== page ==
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The safety of perampanel in different disorders and doses: A meta-analysis

  • Ping Liu
    Affiliations
    Graduate School of Hebei Medical University, Shijiazhuang, Hebei Province, China

    Department of Pharmacy, Hebei General Hospital, Shijiazhuang, Hebei Province, China
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  • Zhongning Zhu
    Affiliations
    Department of Pharmacology, Hebei Medical University, Shijiazhuang, Hebei Province, China
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  • Huizhen Wu
    Correspondence
    Corresponding Author: Department of Pharmacy, Hebei General Hospital; No. 348, West Heping Road, Shijiazhuang, Hebei Province 050051, China.
    Affiliations
    Graduate School of Hebei Medical University, Shijiazhuang, Hebei Province, China

    Department of Pharmacy, Hebei General Hospital, Shijiazhuang, Hebei Province, China
    Search for articles by this author
Published:January 19, 2023DOI:https://doi.org/10.1016/j.seizure.2023.01.013

      Highlights

      • This report analyzed the safety of perampanel in different disorders and doses with a meta-analysis.
      • Dizziness, ataxia, fatigue, and somnolence showed a clear dose-response relationship.
      • Psychiatric adverse events significantly associated with perampanel occurred more frequently in patients with epilepsy than in other diseases.
      • Dose discontinuation rates due to adverse events were lower in patients with epilepsy patients with epilepsy than in patients with other disorders.

      Abstract

      Purpose

      To investigate the safety of perampanel in different disorders and doses.

      Methods

      Embase, the Cochrane Library, Medline, and ClinicalTrials.gov were searched from inception to July 2022 for randomized controlled trials (RCTs). The meta-analysis was performed by using Review Manager 5.3 and R 4.2.1 software.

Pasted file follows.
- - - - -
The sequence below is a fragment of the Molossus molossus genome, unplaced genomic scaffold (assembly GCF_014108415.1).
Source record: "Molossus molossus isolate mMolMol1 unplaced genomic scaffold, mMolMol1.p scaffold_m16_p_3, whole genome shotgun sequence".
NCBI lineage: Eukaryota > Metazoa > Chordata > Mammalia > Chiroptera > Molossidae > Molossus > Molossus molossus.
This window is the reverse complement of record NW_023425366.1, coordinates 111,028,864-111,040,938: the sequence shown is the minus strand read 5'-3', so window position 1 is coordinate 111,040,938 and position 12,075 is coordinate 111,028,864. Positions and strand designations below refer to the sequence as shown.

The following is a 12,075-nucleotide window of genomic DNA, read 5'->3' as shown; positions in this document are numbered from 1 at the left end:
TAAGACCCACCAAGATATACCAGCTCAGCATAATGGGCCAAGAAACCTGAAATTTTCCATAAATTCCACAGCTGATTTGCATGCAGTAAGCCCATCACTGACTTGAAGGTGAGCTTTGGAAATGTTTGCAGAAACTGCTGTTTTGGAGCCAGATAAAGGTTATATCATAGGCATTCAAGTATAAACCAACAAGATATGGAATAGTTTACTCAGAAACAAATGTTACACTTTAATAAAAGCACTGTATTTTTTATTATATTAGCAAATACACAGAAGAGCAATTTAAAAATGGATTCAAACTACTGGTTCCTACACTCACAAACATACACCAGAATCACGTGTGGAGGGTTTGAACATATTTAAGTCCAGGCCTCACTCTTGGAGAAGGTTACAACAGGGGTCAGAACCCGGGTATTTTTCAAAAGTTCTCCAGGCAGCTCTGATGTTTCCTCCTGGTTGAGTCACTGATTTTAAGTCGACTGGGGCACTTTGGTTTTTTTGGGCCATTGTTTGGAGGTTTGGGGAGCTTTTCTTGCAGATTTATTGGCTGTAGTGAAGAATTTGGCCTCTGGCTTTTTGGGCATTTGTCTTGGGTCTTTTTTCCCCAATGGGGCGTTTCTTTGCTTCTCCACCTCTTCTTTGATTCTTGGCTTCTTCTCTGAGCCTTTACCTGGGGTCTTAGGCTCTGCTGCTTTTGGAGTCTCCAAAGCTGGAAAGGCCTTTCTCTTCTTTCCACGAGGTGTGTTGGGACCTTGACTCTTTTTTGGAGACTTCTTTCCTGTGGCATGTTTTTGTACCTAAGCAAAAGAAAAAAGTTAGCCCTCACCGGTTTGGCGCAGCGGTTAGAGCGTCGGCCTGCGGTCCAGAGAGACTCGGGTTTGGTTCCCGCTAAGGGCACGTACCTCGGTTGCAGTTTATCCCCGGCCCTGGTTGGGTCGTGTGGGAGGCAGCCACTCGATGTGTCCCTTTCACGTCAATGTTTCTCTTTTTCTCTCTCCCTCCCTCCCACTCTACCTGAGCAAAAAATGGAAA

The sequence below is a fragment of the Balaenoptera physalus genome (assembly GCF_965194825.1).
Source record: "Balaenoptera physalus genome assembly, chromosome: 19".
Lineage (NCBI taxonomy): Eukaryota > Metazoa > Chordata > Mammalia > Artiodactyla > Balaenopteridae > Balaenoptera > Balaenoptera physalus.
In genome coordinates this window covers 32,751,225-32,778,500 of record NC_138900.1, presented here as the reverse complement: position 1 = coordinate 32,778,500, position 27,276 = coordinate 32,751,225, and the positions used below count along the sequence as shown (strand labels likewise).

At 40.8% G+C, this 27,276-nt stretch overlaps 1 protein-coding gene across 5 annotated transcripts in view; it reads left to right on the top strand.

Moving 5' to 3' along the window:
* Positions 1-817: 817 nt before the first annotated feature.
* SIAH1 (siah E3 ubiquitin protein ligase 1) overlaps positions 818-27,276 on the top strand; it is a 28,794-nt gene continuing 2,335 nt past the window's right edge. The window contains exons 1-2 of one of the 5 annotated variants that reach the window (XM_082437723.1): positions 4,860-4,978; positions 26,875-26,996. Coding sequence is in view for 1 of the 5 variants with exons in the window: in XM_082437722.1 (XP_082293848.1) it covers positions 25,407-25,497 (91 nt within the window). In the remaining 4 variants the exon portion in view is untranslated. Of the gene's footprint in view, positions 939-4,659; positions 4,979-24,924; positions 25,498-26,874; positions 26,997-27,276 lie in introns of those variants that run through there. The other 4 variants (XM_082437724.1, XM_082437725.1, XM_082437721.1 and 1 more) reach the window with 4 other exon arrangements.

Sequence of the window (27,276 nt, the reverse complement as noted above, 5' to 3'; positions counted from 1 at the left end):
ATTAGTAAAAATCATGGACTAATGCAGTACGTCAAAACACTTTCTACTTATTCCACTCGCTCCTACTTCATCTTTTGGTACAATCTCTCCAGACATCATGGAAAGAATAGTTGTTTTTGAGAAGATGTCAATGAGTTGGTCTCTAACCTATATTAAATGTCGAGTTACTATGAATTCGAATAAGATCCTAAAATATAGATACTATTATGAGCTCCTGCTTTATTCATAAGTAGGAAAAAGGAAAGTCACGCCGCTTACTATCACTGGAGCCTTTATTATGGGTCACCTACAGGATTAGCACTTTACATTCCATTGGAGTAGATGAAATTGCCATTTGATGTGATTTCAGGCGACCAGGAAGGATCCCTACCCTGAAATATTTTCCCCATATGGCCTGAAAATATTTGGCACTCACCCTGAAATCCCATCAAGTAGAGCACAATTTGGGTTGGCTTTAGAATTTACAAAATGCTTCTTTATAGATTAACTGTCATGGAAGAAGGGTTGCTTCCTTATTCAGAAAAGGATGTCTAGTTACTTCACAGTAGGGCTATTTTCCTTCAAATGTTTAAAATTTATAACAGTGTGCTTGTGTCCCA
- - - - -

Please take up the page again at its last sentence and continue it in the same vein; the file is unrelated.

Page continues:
Results

      A total of 17 RCTs with 5711 subjects were included in the final analysis. The double-blind treatment phase was from 12 weeks to 48 weeks. Our results showed that 11 adverse events (aggression, ataxia, balance disorder, dizziness, fall, fatigue, irritability, rash, somnolence, vertigo, and weight increase) were statistically significantly associated with perampanel, and 4 of them (ataxia, dizziness, fatigue, and somnolence) showed a clear dose-response relationship. Psychiatric adverse events occurred most frequently among serious treatment-emergent adverse events (TEAEs). At 8 mg/day, seven adverse events (aggression, balance disorder, dizziness, fatigue, irritability, vertigo, and weight increase) occurred more frequently in patients with epilepsy than in patients with other disorders, whereas dose discontinuation rates due to adverse events were lower in patients with epilepsy than in patients with other disorders.

      Conclusion

      The safety profile of perampanel is dependent on diseases and dose. The risk of adverse events was statistically significantly higher, with doses exceeding 4 mg/day. Despite a higher risk of adverse events, patients with epilepsy had a lower perampanel discontinuation rate than patients with other disorders.

      Keywords

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